Schools reflect their broader communities. We tend to see broader societal trends, issues, and challenges cross the schoolhouse doors in one way or another at some point in time.
The politically and emotionally-charged climates around the case of Shirley Sherrod, the USDA worker forced to resign earlier this week, is the latest in a series of high-profile matters generating strong racial tension in the United States. The unfolding Arizona immigration law battle is intense. And one year ago in Massachusetts, the arrest of Henry Lewis Gates, a Harvard professor, by James Crowley, a Cambridge police sergeant, raised tension and national discourse on race resulting in the President inviting the men to the White House for what was dubbed in the media as a “beer summit.”
So what does this have to do with school safety? A lot.
One of the things I have learned in over 25 years in the school safety profession is to stay ahead of the curve, or at least to try to do so, you’d better identify hot button issues and trends in our communities if you want to be prepared for what might land at your schoolhouse doors. It may be an escalation of gang activity or abuse of a particular drug. It may be bullying or cyberbullying.
Red flags are increasingly popping up to suggest the next increasing challenge for some schools may be around racial conflicts. This is already evident in a number of higher-profile cases in several schools in recent years:
- Ongoing tension and fighting stemming from conflicts between African American and Latino students in several school cases.
- A high-profile case in an affluent white suburban community where questions have been raised about the integrity of school and police officials’ investigations into a “bullying” or “hazing” incident which some have said would have brought felony sex crimes charges in communities of other color and economic status.
- Federal complaint expected alleging a school district failed to address violence against Asian immigrant students by large groups of students who were mostly African-American.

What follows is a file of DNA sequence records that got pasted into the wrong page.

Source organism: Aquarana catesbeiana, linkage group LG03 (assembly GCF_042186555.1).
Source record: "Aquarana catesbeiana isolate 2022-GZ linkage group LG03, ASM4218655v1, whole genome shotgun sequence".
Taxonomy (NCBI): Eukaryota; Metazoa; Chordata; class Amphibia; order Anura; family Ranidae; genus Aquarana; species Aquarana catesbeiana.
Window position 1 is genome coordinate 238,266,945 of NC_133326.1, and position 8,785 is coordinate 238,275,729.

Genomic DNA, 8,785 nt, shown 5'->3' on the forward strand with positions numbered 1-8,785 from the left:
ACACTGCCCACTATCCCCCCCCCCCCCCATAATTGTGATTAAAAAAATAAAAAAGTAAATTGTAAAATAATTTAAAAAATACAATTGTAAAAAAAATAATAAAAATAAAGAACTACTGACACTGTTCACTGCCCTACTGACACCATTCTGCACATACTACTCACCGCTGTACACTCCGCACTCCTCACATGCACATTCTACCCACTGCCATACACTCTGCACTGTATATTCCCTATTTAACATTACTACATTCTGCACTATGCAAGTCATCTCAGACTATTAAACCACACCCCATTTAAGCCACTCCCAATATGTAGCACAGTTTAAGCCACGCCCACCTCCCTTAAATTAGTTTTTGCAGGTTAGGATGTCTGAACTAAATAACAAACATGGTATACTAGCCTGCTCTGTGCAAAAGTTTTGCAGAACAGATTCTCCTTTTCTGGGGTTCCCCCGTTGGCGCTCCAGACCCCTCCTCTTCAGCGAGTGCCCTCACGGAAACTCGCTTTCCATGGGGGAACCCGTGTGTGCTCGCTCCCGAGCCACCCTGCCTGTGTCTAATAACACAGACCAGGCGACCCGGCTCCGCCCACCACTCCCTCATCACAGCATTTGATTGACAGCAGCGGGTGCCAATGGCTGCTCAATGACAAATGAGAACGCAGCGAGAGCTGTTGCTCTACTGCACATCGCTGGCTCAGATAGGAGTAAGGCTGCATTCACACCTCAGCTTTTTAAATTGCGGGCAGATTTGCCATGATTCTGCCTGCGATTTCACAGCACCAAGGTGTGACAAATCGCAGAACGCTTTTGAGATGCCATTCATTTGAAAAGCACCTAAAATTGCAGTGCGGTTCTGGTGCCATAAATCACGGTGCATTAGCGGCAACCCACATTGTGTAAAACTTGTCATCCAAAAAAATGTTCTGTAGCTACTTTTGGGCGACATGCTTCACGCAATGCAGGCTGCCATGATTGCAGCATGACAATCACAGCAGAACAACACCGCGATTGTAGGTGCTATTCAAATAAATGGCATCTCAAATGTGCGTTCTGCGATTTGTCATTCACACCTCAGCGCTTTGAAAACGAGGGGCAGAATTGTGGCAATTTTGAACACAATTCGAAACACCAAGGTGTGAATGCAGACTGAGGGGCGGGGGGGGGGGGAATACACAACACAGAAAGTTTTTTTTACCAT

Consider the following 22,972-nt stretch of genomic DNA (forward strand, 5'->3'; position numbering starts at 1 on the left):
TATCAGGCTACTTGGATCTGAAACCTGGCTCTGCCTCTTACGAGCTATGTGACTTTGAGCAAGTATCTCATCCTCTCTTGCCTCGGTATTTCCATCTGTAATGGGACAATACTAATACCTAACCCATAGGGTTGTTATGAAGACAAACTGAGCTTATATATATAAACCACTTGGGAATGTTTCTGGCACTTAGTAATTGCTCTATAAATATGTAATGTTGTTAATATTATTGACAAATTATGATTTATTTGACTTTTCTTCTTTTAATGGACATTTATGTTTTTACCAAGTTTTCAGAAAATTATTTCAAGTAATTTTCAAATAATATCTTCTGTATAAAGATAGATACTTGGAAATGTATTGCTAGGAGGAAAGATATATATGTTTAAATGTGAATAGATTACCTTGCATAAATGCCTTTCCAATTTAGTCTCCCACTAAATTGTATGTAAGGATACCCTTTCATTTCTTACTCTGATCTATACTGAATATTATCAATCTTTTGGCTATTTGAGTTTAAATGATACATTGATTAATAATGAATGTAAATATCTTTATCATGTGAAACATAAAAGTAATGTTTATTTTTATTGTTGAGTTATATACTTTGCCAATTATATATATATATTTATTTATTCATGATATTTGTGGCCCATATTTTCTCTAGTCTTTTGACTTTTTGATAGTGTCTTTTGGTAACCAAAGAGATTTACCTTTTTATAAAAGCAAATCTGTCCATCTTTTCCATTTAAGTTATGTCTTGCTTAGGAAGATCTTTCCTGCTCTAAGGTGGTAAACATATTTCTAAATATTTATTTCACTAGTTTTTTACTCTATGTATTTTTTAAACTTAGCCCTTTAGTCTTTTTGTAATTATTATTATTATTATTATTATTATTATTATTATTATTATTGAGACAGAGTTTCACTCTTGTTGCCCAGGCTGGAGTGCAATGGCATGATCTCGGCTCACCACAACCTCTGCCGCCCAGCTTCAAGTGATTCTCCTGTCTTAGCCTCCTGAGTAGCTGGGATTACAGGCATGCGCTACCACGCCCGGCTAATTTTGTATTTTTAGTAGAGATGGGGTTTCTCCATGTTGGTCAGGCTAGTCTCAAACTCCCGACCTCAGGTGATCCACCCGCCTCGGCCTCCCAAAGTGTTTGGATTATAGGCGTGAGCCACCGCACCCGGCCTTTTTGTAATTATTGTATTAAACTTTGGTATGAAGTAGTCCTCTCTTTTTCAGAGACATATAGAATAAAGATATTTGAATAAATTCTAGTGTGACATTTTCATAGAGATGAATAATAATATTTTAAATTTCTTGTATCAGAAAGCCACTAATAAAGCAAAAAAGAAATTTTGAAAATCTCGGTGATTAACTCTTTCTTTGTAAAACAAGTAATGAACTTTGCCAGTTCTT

- Allegations of ongoing conflict between students of Dominican and Arab backgrounds at one New Jersey high school.
But the lack of civil discourse and the politicizing of racial incidents, reinforced by ongoing media coverage, has grown in intensity. The Sherrod, Arizona Immigration, and Beer Summit incidents represent three high-profile, emotionally and politically-charged incidents which have risen to a Presidential level in the last year alone.
While I have no desire to be alarmist, I do have a desire to put the cards on the table. In this case, one of the “cards” is the “race card.” Many people in our society like to play the race card, but fewer tend to have meaningful, ongoing public discourse about the issue of race.
I have no intention, nor the adequate time, to dive into a deep philosophical discussion of race relations in this particular blog post. But I do want to suggest that educators and school safety officials better start having some brutally candid conversations about the potential for racial conflicts if such conditions exist in their school-community. And in doing so, the starting point for such conversations might very well need to include taking a look first at the adults before looking at the kids.
What say you?
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